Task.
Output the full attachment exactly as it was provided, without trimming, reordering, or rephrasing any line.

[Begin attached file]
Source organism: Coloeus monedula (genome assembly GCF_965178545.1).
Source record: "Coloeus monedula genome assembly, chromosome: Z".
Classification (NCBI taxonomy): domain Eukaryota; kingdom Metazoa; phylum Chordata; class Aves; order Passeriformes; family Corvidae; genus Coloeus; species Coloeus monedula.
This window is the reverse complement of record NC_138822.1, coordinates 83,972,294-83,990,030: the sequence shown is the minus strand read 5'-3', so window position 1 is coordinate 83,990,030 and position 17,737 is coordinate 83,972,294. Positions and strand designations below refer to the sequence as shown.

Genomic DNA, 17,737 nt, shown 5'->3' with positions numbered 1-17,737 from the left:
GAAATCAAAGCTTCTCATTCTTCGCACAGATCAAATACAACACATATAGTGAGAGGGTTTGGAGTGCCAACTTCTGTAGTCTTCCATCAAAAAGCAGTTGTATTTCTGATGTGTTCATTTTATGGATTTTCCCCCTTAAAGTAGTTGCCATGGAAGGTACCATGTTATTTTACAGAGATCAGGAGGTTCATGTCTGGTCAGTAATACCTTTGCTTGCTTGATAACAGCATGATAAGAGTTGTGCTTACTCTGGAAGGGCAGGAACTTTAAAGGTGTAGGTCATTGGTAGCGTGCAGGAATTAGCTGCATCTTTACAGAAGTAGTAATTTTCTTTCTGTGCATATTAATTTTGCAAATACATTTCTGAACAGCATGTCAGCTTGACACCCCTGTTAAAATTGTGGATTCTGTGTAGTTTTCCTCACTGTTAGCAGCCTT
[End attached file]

Source organism: Coloeus monedula (genome assembly GCF_965178545.1).
Source record: "Coloeus monedula genome assembly, chromosome: Z".
Classification (NCBI taxonomy): domain Eukaryota; kingdom Metazoa; phylum Chordata; class Aves; order Passeriformes; family Corvidae; genus Coloeus; species Coloeus monedula.
This window is the reverse complement of record NC_138822.1, coordinates 83,972,294-83,990,030: the sequence shown is the minus strand read 5'-3', so window position 1 is coordinate 83,990,030 and position 17,737 is coordinate 83,972,294. Positions and strand designations below refer to the sequence as shown.

Genomic DNA, 17,737 nt, shown 5'->3' with positions numbered 1-17,737 from the left:
GAAATCAAAGCTTCTCATTCTTCGCACAGATCAAATACAACACATATAGTGAGAGGGTTTGGAGTGCCAACTTCTGTAGTCTTCCATCAAAAAGCAGTTGTATTTCTGATGTGTTCATTTTATGGATTTTCCCCCTTAAAGTAGTTGCCATGGAAGGTACCATGTTATTTTACAGAGATCAGGAGGTTCATGTCTGGTCAGTAATACCTTTGCTTGCTTGATAACAGCATGATAAGAGTTGTGCTTACTCTGGAAGGGCAGGAACTTTAAAGGTGTAGGTCATTGGTAGCGTGCAGGAATTAGCTGCATCTTTACAGAAGTAGTAATTTTCTTTCTGTGCATATTAATTTTGCAAATACATTTCTGAACAGCATGTCAGCTTGACACCCCTGTTAAAATTGTGGATTCTGTGTAGTTTTCCTCACTGTTAGCAGCCTT